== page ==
I’ve just started reading an interesting new book on sovereign debt defaults (including the question of why there aren’t more of them). When I’ve finished the book and done the review I’m supposed to be writing, I might even do a post on that intriguing issue. But on page 3 of the book, this scene-setting chart appeared.
It is a pretty strong upward trend, and the trend isn’t obviously different after 2008.
It is important to remember how dramatically the composition of world GDP has changed since 1980 (think of China in particular, where public debt is much higher than it was).
It is quite a remarkable contrast to New Zealand’s record. This chart uses data from The Treasury’s website, for the longest gross-debt time series they show.
Gross (central) government debt, as a share of GDP, is lower than it was at any time in the 1970s and 1980s.
New Zealand readers are probably mostly aware that our choices have been different from those of many other countries. But I was a bit surprised by quite how unusual.
Consistent historical data are not easy to come by. The OECD has gross government debt data back to 1980 for only 13 of the 35 member countries (not including New Zealand). All thirteen recorded increases in the ratio of general government gross debt to GDP over the period 1980 to 2018. The OECD has data for even fewer countries back to 1972 (when my New Zealand chart starts), and none of those countries have seen a fall in the ratio of government debt to GDP over that full period.
For many, but not all, purposes net government debt is a more useful measure. Long-term historical data are even more patchy for net debt than gross debt, but what there is of it suggests New Zealand’s public debt record doesn’t stand out quite as much: Denmark, Finland, Norway (in particular), and Sweden all recorded falls over 1980 to 2018, as would New Zealand properly measured (the series Treasury reports excludes the assets of the New Zealand Superannuation Fund).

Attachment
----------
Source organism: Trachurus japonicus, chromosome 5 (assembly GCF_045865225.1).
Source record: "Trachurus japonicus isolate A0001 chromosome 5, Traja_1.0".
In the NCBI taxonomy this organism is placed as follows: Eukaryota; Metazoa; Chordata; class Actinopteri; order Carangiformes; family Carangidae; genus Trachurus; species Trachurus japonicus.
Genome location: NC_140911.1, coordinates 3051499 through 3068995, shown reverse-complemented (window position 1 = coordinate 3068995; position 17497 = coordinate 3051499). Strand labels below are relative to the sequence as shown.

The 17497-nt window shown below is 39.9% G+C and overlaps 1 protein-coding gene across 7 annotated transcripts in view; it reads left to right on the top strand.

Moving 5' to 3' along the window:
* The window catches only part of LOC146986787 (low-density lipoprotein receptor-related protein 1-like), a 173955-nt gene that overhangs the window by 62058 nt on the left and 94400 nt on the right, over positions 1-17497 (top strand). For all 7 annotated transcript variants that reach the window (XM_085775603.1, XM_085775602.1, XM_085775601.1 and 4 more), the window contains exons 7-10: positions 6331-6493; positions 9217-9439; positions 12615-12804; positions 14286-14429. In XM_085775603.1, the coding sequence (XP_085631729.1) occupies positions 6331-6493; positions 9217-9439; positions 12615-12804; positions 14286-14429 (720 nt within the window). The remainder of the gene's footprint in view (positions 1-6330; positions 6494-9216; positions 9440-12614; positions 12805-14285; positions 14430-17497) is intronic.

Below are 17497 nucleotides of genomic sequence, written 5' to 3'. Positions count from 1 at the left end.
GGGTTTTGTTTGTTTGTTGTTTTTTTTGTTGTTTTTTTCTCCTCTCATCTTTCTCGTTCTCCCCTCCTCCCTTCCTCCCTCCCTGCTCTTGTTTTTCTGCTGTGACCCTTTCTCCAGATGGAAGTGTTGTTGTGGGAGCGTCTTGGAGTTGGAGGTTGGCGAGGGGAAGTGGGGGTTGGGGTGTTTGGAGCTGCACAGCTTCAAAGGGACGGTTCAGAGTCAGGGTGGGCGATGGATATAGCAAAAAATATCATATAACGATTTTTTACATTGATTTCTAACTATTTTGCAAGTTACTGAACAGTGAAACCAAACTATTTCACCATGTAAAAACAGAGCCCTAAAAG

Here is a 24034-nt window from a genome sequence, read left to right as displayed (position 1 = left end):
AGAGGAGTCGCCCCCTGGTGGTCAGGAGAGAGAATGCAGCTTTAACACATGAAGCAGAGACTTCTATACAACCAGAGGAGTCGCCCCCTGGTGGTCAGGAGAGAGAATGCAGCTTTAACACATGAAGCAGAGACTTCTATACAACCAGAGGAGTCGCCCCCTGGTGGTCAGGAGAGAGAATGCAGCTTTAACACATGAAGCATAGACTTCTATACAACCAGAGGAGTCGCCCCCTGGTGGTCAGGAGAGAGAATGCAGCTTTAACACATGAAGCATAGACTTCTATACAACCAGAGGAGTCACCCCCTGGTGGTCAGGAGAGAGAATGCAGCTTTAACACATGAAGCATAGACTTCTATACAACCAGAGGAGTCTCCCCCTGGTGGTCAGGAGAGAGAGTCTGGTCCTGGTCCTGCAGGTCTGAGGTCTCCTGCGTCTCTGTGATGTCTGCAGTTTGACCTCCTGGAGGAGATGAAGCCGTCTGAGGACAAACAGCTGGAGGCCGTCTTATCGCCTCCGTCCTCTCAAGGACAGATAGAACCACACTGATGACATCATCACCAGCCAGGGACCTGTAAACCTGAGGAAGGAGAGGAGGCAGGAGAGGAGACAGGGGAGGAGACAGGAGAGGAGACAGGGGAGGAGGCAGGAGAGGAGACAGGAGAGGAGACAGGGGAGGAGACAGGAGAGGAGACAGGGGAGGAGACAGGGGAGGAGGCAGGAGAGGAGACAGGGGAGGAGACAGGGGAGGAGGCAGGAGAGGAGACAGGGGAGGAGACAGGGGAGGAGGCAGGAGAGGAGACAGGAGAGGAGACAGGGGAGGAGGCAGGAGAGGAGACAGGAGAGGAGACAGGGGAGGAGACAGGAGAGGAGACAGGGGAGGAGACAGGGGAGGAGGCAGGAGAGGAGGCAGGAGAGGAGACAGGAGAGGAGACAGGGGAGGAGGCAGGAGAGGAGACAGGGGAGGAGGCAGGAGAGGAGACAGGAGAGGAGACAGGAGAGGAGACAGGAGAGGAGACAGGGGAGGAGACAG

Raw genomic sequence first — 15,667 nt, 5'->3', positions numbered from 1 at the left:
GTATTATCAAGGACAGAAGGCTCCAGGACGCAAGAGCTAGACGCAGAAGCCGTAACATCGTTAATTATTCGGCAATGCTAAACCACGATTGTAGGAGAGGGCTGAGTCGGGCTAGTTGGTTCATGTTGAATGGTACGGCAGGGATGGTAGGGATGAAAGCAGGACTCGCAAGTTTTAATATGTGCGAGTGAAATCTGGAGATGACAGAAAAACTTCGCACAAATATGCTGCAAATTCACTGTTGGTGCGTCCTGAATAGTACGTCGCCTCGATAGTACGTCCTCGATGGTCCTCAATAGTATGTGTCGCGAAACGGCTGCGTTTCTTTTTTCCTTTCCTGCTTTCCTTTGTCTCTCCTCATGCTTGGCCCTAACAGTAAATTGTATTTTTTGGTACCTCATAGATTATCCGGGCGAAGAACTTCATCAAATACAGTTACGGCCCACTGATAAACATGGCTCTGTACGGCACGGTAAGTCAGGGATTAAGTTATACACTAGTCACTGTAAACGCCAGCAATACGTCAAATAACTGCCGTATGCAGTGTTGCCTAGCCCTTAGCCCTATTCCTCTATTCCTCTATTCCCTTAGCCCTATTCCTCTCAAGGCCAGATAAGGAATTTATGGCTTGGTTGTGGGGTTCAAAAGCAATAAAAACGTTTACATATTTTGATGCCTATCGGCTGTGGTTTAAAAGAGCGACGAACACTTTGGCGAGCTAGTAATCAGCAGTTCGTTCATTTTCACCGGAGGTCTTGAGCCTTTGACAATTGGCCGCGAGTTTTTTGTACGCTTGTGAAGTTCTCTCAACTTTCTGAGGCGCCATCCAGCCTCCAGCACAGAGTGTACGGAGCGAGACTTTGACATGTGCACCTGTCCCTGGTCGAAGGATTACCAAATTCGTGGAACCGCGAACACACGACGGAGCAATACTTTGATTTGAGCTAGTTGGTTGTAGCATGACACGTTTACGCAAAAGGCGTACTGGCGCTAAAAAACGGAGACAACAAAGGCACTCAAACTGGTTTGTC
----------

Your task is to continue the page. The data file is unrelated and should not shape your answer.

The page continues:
What of the more recent period? The OECD has reasonably complete data for the net liabilities of the general government since around 1995. Here is how New Zealand compares to the OECD total.
Unlike the world series I started this post with, in this chart the OECD total line really does look different after the 2008/09 recession than before it.
But this picture tends to flatter New Zealand. Here is another chart, this time showing the line for the median OECD country, and for the two largest OECD economies (US and Japan).
Net debt in New Zealand has fallen while that for the median OECD country is little changed (if anything, there are some reasons why you might think “optimal” public debt would be higher than in the median OECD country) but what really stands out is the deterioration in the net debt ratios of both the US and Japan.
China isn’t a member of the OECD and the IMF doesn’t have net debt data for China, but Chinese gross government debt (share of GDP) has increased substantially – more than for the US – over this period.
And here is one more chart
Here the orange line is the median for the small (population 10m or less) OECD countries, including everyone from Norway to Greece). Our net debt as a share of GDP has fallen a bit more than that small country median, but a median of under 20 per cent of GDP scarcely seems troubling or inappropriate. I’ve also shown Canada and Australia – not small but two other Anglo countries. Australia has had consistently lower net debt than New Zealand – despite all the political huffing and puffing there over the last decade – and while Canada is more indebted the fall since 1995 has been larger.
Overall, our ratio of net government debt to GDP is just inside the lower quartile among OECD countries (seven countries have lower numbers). Rising public debt may be a real issue for some countries – and perhaps even for the world, given the possibilities of spillovers if/when things go wrong – but it is hardly a ubiquitous experience.
I don’t have any strong policy point to make with this post. Personally I think fiscal policy in New Zealand has been managed fairly well by successive governments over most of the last 30+ years. On the OECD net debt metric, we show as having an estimated 0.00 per cent net general government debt in 2018.
I’m not a strong supporter of the current government’s budget responsibility rules – although I’m more puzzled at their commitments around spending (very similar to the previous government’s plans) than around debt. But while there are plenty of people out there championing the idea that the government should take on a higher level of debt (especially given that interest rates are low), I remain sceptical of those claims. That is partly because I see little sign that governments spend wisely within current limits (and possible new projects must, almost by definition be less-valuable, lower ranked, proposals), partly because interest rates are low for a reason (not necessarily a fully-understood reason) about expected demand for, or expected returns on, investment, and partly because much about what government do tends to reduce the need for private individuals to save, and in that context a benchmark of something like net zero public debt (which we might fluctuate below in good times, and above in bad times) seems a not-inappropriate counterbalance.